Now that I’ve laid out the key points that make Vegas a powerhouse contender for the cup in the last post, it’s time to explore a few weaknesses inherent to their playstyle.
Each and every system in hockey is designed to excel in a specific situation or aspect of the game but their still hasn’t been an unbeatable system that covers everything. Even teams like the Knights, who have a balanced roster built to put opponents in uncomfortable positons are beatable. In my opinion, matchups are an area in hockey that still has tons of untapped potential for a competitive advantage. Using WAR to find the “best” overall players is great, but understanding weak points in matchups is likely the key to explaining what current predictive models describe as random noise.
Speed on the Counter-Attack
The first way to beat Vegas is through counter attacking their forecheck with remarkable speed. Check out the last post for a more detailed look at the Knights forecheck, but essentially they use a highly aggressive 5 man swarm on the attack. The fact that they commit everybody forward to maintain numerical control over space makes it hard to play them in the defensive zone. However, this also means that the space behind is open. Once you beat the forecheck, an opportunity to beat the third forward with speed and isolate the defenders arises.
Thus far in the playoffs, the Blackhawks are the only opponent Vegas has faced that has the talent to win races and attack. I’ve gone through the Blackhawks counter-attacking roster build and style here, but it’s extremely effective at springing into the rush. Chicago’s woeful defence ruined any chance they had at actually beating the Knights, but the isolating defenders and scoring off the rush wasn’t a problem.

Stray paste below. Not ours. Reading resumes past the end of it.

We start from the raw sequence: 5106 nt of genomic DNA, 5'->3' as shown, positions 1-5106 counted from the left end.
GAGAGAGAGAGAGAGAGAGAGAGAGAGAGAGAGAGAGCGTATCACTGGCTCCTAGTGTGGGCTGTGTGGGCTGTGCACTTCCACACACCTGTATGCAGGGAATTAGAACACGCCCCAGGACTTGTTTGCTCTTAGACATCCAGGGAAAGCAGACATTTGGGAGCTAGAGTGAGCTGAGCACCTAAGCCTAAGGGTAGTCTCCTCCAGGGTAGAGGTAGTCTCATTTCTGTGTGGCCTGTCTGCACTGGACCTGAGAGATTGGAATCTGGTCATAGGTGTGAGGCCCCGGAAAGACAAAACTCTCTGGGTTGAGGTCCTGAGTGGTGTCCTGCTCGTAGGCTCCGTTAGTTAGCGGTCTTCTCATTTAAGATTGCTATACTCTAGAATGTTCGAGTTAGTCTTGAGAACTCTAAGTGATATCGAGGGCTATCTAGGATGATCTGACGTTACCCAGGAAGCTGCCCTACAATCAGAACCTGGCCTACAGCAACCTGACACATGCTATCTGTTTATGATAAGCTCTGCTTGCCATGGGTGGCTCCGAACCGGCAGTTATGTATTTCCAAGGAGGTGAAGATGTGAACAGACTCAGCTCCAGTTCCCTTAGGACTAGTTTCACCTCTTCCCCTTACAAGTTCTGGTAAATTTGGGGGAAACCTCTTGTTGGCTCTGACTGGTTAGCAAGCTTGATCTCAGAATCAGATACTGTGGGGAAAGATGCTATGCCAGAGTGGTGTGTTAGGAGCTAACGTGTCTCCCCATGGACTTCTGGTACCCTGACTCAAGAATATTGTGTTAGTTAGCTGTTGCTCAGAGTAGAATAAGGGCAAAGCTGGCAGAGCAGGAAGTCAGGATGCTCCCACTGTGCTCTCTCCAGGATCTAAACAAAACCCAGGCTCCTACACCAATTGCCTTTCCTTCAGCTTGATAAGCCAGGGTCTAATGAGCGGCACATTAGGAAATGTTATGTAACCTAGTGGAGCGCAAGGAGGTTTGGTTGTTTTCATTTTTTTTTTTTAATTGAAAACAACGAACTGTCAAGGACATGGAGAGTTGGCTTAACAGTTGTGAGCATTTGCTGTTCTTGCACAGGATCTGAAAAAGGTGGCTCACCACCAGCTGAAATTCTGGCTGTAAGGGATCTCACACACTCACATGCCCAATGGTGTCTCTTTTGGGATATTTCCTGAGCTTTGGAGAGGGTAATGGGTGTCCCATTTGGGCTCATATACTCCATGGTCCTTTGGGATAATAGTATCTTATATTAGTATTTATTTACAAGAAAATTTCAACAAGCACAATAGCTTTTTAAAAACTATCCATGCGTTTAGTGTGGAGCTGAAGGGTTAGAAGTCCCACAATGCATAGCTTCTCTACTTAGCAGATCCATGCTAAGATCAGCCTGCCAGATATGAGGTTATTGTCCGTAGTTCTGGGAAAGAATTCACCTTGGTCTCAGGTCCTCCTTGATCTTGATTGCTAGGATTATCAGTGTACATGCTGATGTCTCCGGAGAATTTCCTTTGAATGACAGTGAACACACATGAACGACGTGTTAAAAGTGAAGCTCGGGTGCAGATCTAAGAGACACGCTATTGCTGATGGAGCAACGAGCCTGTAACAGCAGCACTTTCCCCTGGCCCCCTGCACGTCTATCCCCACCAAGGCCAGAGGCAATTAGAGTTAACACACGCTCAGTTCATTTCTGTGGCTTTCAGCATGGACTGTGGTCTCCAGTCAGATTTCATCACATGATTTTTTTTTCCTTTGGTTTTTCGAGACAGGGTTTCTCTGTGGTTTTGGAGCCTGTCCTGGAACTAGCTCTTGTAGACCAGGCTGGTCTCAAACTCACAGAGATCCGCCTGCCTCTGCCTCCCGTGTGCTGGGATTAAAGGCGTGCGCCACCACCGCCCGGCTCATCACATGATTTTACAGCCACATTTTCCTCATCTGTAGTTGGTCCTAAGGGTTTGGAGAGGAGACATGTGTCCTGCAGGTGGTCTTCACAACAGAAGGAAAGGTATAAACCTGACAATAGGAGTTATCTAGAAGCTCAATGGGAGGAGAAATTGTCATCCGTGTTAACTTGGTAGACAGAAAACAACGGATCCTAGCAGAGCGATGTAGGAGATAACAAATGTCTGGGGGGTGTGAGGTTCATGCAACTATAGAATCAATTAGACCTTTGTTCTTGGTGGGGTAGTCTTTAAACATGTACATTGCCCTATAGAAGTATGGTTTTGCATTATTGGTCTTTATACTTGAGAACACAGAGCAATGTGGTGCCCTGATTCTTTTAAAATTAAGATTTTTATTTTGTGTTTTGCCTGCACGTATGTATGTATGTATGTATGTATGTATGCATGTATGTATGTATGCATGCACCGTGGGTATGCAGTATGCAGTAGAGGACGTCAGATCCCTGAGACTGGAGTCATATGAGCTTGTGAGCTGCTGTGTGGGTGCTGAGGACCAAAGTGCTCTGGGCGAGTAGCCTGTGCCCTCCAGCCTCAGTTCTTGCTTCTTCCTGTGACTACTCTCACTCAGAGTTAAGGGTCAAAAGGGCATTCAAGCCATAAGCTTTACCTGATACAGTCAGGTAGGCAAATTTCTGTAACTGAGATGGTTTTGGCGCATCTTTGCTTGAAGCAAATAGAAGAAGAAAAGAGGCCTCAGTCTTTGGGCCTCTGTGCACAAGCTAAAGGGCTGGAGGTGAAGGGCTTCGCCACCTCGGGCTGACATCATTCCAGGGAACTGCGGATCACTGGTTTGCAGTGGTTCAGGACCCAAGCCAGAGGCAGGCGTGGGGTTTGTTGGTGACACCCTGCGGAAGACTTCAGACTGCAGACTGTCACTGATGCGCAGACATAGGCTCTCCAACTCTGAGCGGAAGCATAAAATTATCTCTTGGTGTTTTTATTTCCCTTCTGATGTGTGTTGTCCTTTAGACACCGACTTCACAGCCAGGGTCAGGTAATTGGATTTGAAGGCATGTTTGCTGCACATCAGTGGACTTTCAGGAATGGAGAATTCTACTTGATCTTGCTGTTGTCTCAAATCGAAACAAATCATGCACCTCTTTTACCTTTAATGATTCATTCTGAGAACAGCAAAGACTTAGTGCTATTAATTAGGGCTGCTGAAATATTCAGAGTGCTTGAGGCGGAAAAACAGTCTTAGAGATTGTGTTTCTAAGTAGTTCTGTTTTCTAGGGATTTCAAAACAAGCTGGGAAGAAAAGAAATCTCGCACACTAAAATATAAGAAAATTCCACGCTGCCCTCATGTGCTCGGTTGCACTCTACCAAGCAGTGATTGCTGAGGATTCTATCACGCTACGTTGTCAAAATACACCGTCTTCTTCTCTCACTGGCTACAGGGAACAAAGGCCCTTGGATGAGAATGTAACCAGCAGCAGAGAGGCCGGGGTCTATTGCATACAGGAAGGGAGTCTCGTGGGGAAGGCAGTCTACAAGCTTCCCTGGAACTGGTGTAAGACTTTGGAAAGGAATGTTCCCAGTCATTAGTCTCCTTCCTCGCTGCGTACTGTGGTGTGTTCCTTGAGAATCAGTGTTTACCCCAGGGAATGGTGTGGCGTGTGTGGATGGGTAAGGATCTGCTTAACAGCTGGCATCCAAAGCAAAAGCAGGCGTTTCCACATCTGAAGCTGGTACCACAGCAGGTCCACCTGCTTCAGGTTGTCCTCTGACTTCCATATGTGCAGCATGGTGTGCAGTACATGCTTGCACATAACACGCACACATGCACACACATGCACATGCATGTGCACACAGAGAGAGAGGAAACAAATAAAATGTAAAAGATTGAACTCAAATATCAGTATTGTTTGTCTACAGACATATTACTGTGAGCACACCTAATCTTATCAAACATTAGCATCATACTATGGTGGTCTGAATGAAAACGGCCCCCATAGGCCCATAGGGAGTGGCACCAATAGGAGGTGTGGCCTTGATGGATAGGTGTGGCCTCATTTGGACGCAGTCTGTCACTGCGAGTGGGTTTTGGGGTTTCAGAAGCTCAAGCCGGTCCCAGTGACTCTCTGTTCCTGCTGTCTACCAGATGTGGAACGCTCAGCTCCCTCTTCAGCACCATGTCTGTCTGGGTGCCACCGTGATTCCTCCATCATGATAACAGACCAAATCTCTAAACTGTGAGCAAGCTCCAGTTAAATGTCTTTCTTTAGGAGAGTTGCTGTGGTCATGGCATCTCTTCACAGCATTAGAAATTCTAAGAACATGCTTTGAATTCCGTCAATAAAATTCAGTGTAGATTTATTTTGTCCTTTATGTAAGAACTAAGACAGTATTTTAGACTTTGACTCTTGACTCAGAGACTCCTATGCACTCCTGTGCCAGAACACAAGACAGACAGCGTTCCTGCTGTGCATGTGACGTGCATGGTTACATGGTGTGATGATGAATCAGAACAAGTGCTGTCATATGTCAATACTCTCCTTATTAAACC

The Canucks specifically did not have the capacity to attack off the rush. This forced them to turtle defensively leading to the lower than 30% chance share in the series. Exceptional goaltending pushed the series to 7, but the Canucks did not have the speed to realistically beat the Golden Knights.
The fundamentals of this approach are: create an offensive-zone turnover, attack with speed before they have their shape in order to isolate defenders and remove their constant numerical advantage. A counter-attacking team like Chicago with reliable defence would lead to a fascinating match-up for the Knights. Too bad we didn’t get to see VGK-COL in the conference final.
Trap to Force Mistakes
The other approach that I believe could beat the Knights will be Dallas’s bread and butter in the conference finals. A trap style forecheck that blocks the transition creates an opportunity for a goal due to Vegas’ defencemen’s commitment to the offence and five-man unit.
This once again stems from their 5-man approach. Vegas contain space but also lets some open to be taken advantage of.
Some examples of this happening are seen in each of their first two series’.
Consistently creating these chances was tough for Chicago and Vancouver but feeds directly in Dallas’ style. The 1-1-3 neutral zone forecheck as shown above is taken from the Stars’ shape. Game one, the blue defensive wall in the graphic was extremely effective and led to a 1-0 defensive win. Game two, the Knights beat the forecheck and established their game.
Beating the Knights will be tough but the Stars have a style that gives them a better chance of success than CHI or VAN. The neutral zone forecheck will have to be rock solid because once the Knights get in, the Stars will be hard-pressed to find the speed necessary to counter from deep.
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